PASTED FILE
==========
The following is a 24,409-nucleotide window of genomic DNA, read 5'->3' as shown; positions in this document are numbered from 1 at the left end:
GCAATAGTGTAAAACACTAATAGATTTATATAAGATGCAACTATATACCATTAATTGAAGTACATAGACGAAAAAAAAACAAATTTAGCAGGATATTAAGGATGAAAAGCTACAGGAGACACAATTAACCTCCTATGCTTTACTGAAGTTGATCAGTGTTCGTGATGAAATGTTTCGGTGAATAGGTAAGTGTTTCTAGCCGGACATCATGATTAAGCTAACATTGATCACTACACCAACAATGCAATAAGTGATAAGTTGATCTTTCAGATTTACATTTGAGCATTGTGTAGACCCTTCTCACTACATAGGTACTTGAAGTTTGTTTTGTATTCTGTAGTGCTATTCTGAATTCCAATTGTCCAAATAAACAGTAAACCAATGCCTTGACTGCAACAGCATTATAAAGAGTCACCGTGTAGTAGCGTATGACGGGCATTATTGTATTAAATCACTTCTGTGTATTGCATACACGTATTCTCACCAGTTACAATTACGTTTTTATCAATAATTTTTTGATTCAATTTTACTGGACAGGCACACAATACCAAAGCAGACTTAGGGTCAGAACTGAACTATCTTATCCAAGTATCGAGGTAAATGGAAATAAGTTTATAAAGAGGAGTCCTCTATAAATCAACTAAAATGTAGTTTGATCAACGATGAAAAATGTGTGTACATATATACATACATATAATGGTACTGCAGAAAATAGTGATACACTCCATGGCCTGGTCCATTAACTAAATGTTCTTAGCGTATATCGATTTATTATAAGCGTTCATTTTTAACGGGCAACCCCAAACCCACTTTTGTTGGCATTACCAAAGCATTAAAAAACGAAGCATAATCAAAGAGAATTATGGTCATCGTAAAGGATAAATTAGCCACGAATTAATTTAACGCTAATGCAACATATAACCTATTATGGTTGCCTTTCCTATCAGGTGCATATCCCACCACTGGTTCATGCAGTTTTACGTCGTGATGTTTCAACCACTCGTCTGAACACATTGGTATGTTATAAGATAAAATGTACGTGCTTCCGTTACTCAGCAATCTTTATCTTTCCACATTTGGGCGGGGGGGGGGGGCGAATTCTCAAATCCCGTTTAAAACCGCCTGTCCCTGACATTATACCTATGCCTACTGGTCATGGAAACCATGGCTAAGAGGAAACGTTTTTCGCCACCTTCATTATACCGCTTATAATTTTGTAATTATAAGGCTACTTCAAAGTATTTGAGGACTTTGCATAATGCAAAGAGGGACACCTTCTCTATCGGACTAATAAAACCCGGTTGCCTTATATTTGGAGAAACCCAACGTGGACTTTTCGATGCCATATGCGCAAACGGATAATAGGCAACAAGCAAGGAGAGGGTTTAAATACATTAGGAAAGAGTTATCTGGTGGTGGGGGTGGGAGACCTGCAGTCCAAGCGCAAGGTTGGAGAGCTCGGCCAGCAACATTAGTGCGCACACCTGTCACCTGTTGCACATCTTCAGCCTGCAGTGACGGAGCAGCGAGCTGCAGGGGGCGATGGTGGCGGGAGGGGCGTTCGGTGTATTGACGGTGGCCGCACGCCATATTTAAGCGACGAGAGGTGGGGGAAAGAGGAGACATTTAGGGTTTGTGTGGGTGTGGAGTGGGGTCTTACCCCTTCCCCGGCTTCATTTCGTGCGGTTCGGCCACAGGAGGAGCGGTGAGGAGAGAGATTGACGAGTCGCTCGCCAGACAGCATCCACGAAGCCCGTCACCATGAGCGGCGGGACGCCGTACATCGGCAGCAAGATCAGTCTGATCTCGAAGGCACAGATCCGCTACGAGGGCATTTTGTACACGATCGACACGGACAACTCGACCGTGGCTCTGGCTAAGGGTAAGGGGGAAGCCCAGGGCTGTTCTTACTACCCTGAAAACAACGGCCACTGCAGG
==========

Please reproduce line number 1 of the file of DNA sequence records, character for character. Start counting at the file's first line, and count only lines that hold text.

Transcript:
The following is a 24,409-nucleotide window of genomic DNA, read 5'->3' as shown; positions in this document are numbered from 1 at the left end: